In fact, Kafka Connect has sink connectors to different cloud platforms like Google Cloud Storage, Microsoft Azure Blob Storage, and more that you can find here, but we’re going to use Amazon S3 for this tutorial because it’s a very popular choice for data storage with its virtually unlimited storage capacity and pay-as-you-go pricing model.

This tutorial is divided into three parts, each covering a different aspect of streaming data with Kafka Connect. In the first part, we will explore how to stream simple JSONs using the DefaultPartitioner, which preserves the default Kafka topic partitions. In the second part, we will dig into more advanced partitioning techniques by using FieldPartitioner and TimeBasedPartitioner to create partitions by selected field or timestamp. Finally, in the third part, we will use Confluent Schema Registry to stream binary data in Protobuf format and convert it to Parquet on the fly. By the end of this tutorial, you will have a good understanding of different partitioning techniques and how to use them in your Kafka streaming applications.

Setting up the environment

So let’s get started, shall we?

This tutorial is designed for MacOS users, so the first step is to install Docker Desktop. After that, we can create YAML configuration files to set up our local environment.

If you’re not familiar with Docker and Docker Compose, I recommend going through the official tutorials: Docker tutorial and Docker Compose getting started article. Additionally, here’s a recommended Docker course for those who need further guidance.

Alright, let’s split our work! We will create a shared Docker Compose YAML file for all three cases and individual YAML files for each case that will contain the required Kafka Connect configurations and any additional services specific to that scenario. This will help us avoid unnecessary duplication and make it easier to manage the entire setup. With this approach, we can easily switch between different scenarios.

This docker-compose file below sets up a streaming data pipeline with RedPanda, RedPanda Console as the management UI, MinIO as the object storage server, and AWS CLI as the tool to interact with the object storage server.

Let’s look at the schema below to understand what we got here with this YAML.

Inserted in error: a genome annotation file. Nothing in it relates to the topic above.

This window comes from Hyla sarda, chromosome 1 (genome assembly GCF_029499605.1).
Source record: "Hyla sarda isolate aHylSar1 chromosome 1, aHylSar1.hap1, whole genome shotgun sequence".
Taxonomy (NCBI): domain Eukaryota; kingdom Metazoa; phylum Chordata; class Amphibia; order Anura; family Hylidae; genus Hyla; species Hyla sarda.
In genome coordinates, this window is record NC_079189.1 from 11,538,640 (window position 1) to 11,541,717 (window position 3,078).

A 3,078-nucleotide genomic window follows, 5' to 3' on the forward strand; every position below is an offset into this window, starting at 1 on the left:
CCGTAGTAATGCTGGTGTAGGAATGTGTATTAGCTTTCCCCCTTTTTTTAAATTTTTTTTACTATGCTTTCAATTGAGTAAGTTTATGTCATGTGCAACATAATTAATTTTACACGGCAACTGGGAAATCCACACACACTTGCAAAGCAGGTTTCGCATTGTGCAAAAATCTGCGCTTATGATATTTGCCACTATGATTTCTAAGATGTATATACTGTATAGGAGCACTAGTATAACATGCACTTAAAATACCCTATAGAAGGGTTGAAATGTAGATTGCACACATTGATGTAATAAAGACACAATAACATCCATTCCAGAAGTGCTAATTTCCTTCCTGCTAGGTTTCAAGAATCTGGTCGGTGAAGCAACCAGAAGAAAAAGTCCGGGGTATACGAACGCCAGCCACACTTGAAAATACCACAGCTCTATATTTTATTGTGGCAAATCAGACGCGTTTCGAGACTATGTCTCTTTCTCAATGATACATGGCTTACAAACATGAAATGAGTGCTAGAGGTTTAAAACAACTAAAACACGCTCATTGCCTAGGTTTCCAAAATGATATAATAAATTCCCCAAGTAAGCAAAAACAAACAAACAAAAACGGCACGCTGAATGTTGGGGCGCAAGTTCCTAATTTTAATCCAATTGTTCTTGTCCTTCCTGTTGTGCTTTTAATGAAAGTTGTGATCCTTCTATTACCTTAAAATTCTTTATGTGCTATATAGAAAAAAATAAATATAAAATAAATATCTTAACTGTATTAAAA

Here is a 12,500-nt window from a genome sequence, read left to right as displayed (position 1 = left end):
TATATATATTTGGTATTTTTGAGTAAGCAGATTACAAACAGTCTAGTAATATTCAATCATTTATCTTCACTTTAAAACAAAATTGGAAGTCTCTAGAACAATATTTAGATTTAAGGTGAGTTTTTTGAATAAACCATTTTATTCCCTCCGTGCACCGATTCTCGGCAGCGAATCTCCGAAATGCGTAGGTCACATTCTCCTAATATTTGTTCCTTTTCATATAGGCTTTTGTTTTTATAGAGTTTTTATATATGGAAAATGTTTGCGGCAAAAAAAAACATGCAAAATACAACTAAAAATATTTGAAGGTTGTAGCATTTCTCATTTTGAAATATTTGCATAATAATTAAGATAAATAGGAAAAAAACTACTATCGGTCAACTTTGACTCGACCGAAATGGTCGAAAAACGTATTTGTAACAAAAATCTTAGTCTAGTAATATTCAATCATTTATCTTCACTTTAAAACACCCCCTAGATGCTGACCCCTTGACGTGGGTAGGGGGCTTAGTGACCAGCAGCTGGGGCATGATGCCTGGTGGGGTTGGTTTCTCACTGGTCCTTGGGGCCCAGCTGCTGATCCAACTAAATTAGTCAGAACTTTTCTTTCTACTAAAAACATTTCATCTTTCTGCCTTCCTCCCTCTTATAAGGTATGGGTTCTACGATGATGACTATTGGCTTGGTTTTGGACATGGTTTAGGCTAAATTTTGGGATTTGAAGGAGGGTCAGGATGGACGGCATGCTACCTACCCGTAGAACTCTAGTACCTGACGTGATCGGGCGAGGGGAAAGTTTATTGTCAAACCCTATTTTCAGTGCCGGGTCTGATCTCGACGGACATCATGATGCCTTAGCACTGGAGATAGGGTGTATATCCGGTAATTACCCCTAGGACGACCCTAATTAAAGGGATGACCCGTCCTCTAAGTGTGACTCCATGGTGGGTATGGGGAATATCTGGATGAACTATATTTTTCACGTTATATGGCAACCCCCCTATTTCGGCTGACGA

Here, we have a RedPanda instance with a pre-created test topic, a MinIO instance with a pre-created “my_bucket” bucket, access to the pipeline through the RedPanda Console, and a Kafka Connect instance that will consume data from the test topic and upload it to the “my_bucket” bucket. Throughout the tutorial, we will only change the configuration of Kafka Connect container. Other containers are shared across all subsequent streaming cases.

You can find all the files for this tutorial in this repository.

Default Kafka topic partitions — DefaultPartitioner

In Kafka, a topic can be divided into partitions, which are like individual “streams” of data within the topic. Each partition is an ordered, immutable sequence of records that can be consumed by a single consumer at a time.

So in this part we’re going to stream JSONs saving those Kafka topic partitions in the output folder structure.

Let’s look at our Kafka Connect YAML configuration file.

So, here we set an environment for the Kafka Connect itself, such as CONNECT_BOOTSTRAP_SERVERS, where we point to the RedPanda instance, or CONNECT_VALUE_CONVERTER, where we set the format of the data that will be read from Kafka. The command section defines a bash script that installs the S3 sink connector plugin, starts the Kafka Connect worker, waits for it to be ready, and then creates a connector configuration for the S3 sink connector.

As you can see the partitioner property is set to DefaultPartitioner so we will get a topic partition number from the received records from RedPanda.

“flush.size”: “3” — a property of the S3SinkConnector — specifies the number of records that should be accumulated before they are written to the S3 storage. In this case, the flush size is set to 3, which means that the connector will write data to S3 after every three records are received.